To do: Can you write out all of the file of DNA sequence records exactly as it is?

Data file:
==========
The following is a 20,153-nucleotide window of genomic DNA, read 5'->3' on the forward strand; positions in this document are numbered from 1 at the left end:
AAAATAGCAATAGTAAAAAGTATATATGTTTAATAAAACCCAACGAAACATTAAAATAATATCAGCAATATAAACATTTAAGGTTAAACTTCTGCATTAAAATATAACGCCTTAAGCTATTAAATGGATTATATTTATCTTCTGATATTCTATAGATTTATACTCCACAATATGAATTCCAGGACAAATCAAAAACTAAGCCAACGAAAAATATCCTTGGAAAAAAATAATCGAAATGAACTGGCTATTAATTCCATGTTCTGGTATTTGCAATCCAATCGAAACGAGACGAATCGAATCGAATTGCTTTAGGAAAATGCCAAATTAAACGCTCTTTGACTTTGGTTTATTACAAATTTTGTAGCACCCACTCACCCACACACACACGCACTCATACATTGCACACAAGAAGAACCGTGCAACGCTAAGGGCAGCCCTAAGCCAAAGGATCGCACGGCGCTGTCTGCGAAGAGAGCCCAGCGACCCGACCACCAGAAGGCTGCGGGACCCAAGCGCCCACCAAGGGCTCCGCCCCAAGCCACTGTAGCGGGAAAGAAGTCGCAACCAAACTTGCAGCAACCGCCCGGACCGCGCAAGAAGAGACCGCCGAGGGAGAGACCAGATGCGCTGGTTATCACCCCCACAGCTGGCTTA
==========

The following is a 20,153-nucleotide window of genomic DNA, read 5'->3' on the forward strand; positions in this document are numbered from 1 at the left end:
AAAATAGCAATAGTAAAAAGTATATATGTTTAATAAAACCCAACGAAACATTAAAATAATATCAGCAATATAAACATTTAAGGTTAAACTTCTGCATTAAAATATAACGCCTTAAGCTATTAAATGGATTATATTTATCTTCTGATATTCTATAGATTTATACTCCACAATATGAATTCCAGGACAAATCAAAAACTAAGCCAACGAAAAATATCCTTGGAAAAAAATAATCGAAATGAACTGGCTATTAATTCCATGTTCTGGTATTTGCAATCCAATCGAAACGAGACGAATCGAATCGAATTGCTTTAGGAAAATGCCAAATTAAACGCTCTTTGACTTTGGTTTATTACAAATTTTGTAGCACCCACTCACCCACACACACACGCACTCATACATTGCACACAAGAAGAACCGTGCAACGCTAAGGGCAGCCCTAAGCCAAAGGATCGCACGGCGCTGTCTGCGAAGAGAGCCCAGCGACCCGACCACCAGAAGGCTGCGGGACCCAAGCGCCCACCAAGGGCTCCGCCCCAAGCCACTGTAGCGGGAAAGAAGTCGCAACCAAACTTGCAGCAACCGCCCGGACCGCGCAAGAAGAGACCGCCGAGGGAGAGACCAGATGCGCTGGTTATCACCCCCACAGCTGGCTTA